Living With Meaning, Purpose and Wisdom in the Digital Age. By Jason O’ Donnell

In March 2012 the president of product at Google, Bradley Horowitz, interviewed Eckhart Tolle at Google headquarters. The overarching theme of the event was concerned with “how to live with meaning purpose and wisdom in the digital age”. While affirming the positive elements of our ever growing hyper-connected world, Tolle also warned, that “we are in danger of losing ourselves in [the] technology”. A key point that Tolle returns to throughout the interview addresses the notion that the advancement in digital technology has created an unprecedented virtual environment within which we are constantly bombarded with information to the extent that we lose ourselves in the same technology. Given that we do now operate in a hyper-connected world with increasing pace and intensity, Google claim that their intention in inviting Eckhart Tolle to talk with their employees is to assist them in addressing the urgent question: “how can we take an intelligent approach to our work and our lives with all the demands of our time and attention. Amidst this flood of information, how can we discern the signal from the noise, in order to access and act on what is most essential to each of us’’? In other words, how do we live with meaning purpose and wisdom in the digital age?

How to live with meaning purpose and wisdom are questions that, arguably, humans have asked and strived to answer since antiquity and beyond. The digital age, on the other hand, is a recent phenomenon. If our questions on meaning, purpose and wisdom are old, and our digital technology is new, then the obvious query that seems to follow is; what is the relationship of the later, to both, our inability and our potentiality, to realise the former? Both Google and Tolle seem to agree that the “flood’ of information’’ enabled by digital technology presents a challenge in ‘’discerning [the] signal from the noise’’, and, moreover, that the confusion manifested by this challenge is central to that which frustrates our ability to live with meaning, purpose and wisdom.  Through technological innovation, Google claims to want to make the world a better place, but equally seems to concede, that ‘’in order to transform the world, we must first render the necessary transformation within ourselves.’’

Certain conclusions can be drawn from the above observations. In the first instance, it would appear that on the whole, we as human beings have yet to learn to live with meaning, purpose and wisdom. Secondly, the ‘flood’ of information, made possible by modern digital technology, presents a ‘potentially’ unprecedented obstacle to the realization of these goals. Moreover, while the ‘new’ obstacle to this realization is an ‘external’ one;  given that we have ‘always’ struggled to strive  for  meaning purpose and wisdom, we cannot say that it is our digital technology that effects the lack of meaning, purpose and wisdom in our lives. Thus, if indeed human beings are presently experiencing some existential crisis that is exasperated by the rapid evolution of digital technology, the answer (or indeed the blame) lies not in our technology but rather in the consciousness that produces it.

In 1966 Jiddi Krishnamurti[1] claimed that the ‘fundamental’ crisis at the heart of the human condition was not a political, economic, social or technological one, but rather ‘’a crisis in consciousness’’. Interestingly, Eckhart Tolle seems to present a similar argument. So, what is Tolle’s answer to Google’s apparent request to understand this ‘crisis in consciousness’, to their need to ‘discern the signal from the noise’.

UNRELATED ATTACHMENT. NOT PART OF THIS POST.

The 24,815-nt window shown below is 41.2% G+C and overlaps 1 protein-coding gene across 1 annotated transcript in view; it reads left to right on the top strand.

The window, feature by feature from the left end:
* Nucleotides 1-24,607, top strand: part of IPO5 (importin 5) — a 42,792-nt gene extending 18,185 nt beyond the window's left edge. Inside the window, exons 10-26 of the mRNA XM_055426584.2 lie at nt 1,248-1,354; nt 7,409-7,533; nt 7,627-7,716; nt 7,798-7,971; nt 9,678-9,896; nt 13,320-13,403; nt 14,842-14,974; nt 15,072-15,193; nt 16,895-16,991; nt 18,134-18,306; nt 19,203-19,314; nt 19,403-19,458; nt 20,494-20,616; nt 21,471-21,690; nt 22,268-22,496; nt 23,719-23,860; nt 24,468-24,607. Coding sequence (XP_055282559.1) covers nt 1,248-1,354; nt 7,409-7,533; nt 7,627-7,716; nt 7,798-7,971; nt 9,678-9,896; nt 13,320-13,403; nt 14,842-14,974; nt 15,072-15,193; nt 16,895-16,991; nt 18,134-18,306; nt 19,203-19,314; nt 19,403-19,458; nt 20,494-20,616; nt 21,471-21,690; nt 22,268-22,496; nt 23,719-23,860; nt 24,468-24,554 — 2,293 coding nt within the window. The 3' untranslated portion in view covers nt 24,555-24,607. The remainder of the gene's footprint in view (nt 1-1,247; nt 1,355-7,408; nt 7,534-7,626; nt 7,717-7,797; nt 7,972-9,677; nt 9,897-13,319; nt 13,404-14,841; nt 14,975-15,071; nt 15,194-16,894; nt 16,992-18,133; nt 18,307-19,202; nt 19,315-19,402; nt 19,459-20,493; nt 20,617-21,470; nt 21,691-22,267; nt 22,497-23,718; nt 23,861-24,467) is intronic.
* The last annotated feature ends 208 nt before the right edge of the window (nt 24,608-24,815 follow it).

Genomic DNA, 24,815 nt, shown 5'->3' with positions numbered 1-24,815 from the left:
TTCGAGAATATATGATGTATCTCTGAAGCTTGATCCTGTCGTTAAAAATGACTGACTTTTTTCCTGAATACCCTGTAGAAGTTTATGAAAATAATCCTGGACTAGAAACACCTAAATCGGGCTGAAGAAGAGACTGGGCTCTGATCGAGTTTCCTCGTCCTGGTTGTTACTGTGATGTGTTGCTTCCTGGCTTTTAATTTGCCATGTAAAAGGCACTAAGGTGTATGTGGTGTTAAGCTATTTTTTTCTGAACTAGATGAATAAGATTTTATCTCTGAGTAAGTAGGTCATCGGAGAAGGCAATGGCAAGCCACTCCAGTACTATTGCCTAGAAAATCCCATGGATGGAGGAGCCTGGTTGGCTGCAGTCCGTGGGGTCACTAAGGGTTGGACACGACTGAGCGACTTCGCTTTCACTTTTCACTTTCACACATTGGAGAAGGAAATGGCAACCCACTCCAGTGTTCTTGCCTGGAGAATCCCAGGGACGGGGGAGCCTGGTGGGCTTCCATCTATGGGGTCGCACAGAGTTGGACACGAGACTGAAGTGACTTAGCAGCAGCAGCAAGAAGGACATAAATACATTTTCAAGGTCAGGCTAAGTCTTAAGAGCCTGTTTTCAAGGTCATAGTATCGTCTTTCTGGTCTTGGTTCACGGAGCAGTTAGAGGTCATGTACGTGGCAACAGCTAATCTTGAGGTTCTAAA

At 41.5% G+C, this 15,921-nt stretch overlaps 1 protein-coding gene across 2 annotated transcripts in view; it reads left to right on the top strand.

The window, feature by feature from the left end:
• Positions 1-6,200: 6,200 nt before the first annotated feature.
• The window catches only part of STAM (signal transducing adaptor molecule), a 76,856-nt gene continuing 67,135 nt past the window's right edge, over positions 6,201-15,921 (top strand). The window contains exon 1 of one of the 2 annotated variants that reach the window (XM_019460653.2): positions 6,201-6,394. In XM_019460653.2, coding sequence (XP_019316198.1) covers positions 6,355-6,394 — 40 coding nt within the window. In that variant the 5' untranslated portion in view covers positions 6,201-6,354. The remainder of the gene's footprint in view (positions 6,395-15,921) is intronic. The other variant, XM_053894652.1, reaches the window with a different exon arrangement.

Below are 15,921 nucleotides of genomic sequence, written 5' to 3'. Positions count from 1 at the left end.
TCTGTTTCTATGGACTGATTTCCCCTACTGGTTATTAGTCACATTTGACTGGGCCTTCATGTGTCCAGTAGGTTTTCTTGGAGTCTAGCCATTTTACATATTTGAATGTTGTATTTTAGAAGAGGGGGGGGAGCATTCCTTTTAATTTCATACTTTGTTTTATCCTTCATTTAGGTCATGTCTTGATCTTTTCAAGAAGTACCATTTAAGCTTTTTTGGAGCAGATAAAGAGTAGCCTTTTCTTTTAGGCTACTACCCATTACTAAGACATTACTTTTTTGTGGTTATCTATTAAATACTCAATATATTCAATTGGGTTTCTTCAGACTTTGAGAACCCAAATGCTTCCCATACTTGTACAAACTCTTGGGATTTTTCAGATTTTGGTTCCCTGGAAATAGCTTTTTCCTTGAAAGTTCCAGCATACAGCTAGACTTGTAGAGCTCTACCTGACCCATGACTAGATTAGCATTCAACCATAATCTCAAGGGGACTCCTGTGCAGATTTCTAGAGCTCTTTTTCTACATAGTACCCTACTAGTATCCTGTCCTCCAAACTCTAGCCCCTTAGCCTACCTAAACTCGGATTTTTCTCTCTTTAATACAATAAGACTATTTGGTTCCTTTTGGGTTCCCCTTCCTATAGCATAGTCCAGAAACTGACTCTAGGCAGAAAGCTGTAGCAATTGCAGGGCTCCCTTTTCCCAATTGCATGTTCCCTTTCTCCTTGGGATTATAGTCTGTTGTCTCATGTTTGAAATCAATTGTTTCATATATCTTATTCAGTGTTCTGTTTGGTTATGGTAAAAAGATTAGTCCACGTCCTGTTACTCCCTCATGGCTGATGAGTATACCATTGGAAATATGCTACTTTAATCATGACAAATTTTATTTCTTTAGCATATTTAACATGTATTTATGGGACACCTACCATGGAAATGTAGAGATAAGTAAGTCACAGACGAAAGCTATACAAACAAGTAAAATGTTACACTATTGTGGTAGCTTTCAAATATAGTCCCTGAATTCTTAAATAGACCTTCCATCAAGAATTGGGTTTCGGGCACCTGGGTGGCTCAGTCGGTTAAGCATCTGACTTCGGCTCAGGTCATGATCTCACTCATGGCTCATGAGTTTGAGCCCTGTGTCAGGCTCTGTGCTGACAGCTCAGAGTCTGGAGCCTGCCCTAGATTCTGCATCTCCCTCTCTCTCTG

As noted previously, Tolle acknowledges the benefits of the growth of the digital world, but equally, he argues that it also provides us with ever more ‘ways’ in which to distract our attention from the here and now. For Tolle the only time there is the present moment. Of course few of us would contest the fundamental reality of this statement. However, Tolle suggests that it is in fact a collective tendency of humans to get completely caught up in our ‘internal’ narratives, or as he puts if “the story in the head”. Tolle seems to suggest that we may very well understand intellectually that the present moment is the ‘only’ time there ever is, but in reality humans are almost constantly distracted by an almost incessant stream of internal dialogue, that is, “the story in the head”. Consequently, Tolle argues that this habitual pattern causes us to lose touch with the present moment.  Furthermore, Tolle insists that this is a phenomenon that is largely unconscious in the majority of humans, and as such we are generally unaware that it is happening.  Moreover, according to Tolle, it is in fact   this habitual pattern, or lack of presence, that is the cause of our inability to “discern the signal from the noise”.

Tolle’s position is an interesting one, considering for example, the difficult encounter zone between the world of print and the realm of the digital. (At least for those of us who are insufficiently familiar with  and inadequately educated in transcending the border regions between the two) Of course few of us would doubt that both the printed word and the text encoded one are equally important as we evolve further into a ‘brave new world’ of interconnectedness. However, Tolle seems to suggest (and certainly the technological wizards at Google seem to value his opinion on this) that while digital technology may present a new, and certainly more complex extension of ourselves, in our long history of striving to live with meaning, purpose and wisdom, it is not the new technology of the present (nor indeed the past) that constitutes our greatest challenge. Rather, according to Tolle, one of the biggest obstacles to living with meaning, purpose and wisdom in the digital age is our habitual tendency to distract away from the reality of the present moment ‘via’ the technology we produce.